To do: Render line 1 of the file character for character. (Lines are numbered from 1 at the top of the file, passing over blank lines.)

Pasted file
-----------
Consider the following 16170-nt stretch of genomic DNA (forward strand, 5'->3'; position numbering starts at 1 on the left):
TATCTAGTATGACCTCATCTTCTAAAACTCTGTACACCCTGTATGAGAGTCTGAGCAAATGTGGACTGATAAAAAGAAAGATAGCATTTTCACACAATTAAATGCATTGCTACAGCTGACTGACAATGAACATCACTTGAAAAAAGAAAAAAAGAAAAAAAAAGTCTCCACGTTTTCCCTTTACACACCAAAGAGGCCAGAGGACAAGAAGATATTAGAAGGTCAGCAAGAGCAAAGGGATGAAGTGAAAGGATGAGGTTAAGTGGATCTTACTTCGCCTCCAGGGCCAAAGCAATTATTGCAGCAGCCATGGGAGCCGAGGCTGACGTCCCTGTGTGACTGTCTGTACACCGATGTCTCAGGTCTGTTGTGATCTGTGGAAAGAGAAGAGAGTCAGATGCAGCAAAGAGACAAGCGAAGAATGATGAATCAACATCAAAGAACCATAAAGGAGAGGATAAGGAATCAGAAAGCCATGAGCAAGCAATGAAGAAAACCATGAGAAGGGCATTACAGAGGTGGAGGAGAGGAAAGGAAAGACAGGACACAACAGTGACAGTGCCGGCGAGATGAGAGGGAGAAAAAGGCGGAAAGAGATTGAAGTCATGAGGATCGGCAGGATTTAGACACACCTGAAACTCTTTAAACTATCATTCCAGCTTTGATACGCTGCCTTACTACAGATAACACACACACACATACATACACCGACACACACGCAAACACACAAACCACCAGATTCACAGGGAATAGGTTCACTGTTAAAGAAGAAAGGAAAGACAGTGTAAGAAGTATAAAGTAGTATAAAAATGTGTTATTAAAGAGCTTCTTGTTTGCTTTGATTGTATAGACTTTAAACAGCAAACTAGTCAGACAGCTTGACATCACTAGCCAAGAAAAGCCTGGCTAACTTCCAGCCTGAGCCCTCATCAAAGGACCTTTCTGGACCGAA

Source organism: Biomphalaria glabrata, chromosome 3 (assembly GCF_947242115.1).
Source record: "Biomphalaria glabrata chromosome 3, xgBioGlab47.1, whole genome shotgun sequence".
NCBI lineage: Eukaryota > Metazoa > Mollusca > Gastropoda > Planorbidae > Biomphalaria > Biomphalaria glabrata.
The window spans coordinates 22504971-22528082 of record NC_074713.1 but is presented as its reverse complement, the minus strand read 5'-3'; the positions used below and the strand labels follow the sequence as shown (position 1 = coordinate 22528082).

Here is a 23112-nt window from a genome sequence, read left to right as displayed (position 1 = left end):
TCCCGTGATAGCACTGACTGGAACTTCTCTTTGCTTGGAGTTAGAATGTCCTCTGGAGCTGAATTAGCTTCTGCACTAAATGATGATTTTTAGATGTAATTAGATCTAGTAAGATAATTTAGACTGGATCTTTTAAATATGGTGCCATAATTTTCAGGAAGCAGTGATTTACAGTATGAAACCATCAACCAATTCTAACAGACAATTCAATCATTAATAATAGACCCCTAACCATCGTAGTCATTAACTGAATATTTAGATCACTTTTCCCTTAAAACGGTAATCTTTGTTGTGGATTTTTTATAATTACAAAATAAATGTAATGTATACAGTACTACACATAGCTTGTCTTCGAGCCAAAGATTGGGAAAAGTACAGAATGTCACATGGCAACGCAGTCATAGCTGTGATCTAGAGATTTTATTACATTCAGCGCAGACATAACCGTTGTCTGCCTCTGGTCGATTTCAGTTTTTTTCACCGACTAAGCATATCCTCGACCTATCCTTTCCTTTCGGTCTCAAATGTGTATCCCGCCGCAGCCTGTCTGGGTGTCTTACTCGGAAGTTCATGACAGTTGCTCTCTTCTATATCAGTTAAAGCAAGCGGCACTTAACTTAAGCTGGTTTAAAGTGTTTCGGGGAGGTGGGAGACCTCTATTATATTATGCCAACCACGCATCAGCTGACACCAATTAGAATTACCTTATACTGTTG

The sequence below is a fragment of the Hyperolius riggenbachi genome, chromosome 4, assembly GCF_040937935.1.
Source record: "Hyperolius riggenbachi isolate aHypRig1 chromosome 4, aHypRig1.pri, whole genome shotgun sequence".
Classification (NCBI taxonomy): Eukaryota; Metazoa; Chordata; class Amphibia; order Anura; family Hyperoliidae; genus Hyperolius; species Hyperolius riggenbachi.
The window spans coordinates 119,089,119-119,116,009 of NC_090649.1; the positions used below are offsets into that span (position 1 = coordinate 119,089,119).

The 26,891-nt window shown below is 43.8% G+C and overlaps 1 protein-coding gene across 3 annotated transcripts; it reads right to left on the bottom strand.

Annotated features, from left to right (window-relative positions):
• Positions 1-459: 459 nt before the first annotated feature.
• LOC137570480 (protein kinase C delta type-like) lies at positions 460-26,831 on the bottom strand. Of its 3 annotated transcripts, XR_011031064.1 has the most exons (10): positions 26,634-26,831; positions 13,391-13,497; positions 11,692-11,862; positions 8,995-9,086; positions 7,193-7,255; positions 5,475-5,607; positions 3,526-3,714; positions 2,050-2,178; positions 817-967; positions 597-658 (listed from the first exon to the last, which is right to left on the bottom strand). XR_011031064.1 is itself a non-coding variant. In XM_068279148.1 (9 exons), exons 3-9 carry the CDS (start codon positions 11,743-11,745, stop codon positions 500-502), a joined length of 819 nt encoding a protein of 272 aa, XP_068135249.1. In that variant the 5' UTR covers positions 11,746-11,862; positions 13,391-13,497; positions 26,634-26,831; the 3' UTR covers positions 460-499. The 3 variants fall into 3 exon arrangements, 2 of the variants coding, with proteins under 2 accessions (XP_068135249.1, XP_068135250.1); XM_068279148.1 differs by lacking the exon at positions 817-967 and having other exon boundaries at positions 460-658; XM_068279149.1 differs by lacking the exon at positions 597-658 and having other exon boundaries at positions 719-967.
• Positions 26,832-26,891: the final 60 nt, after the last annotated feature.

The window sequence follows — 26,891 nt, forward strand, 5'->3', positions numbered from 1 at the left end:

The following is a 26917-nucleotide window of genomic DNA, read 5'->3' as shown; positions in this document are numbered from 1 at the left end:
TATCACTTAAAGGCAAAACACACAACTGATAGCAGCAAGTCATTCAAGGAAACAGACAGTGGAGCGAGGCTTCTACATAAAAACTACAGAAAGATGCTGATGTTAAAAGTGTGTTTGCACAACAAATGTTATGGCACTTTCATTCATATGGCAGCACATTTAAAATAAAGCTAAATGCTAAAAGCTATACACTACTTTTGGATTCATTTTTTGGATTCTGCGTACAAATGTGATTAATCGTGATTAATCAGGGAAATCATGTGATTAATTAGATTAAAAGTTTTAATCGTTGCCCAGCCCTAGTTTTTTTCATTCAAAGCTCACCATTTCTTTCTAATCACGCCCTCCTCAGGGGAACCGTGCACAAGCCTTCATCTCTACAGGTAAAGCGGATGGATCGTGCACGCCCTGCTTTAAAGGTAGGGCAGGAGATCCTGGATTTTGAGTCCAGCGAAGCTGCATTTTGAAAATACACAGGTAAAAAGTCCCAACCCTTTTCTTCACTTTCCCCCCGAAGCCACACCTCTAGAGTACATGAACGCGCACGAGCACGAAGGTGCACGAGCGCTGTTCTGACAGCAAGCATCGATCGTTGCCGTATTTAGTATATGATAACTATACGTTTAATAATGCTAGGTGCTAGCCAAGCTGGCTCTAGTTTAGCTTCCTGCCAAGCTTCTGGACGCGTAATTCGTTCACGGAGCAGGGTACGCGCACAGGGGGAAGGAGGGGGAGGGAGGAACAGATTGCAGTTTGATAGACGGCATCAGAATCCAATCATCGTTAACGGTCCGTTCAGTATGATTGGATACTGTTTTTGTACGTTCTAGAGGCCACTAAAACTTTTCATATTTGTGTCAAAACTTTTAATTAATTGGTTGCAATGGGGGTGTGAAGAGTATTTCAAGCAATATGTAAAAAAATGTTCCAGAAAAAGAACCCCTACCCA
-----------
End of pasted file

Consider the following 16170-nt stretch of genomic DNA (forward strand, 5'->3'; position numbering starts at 1 on the left):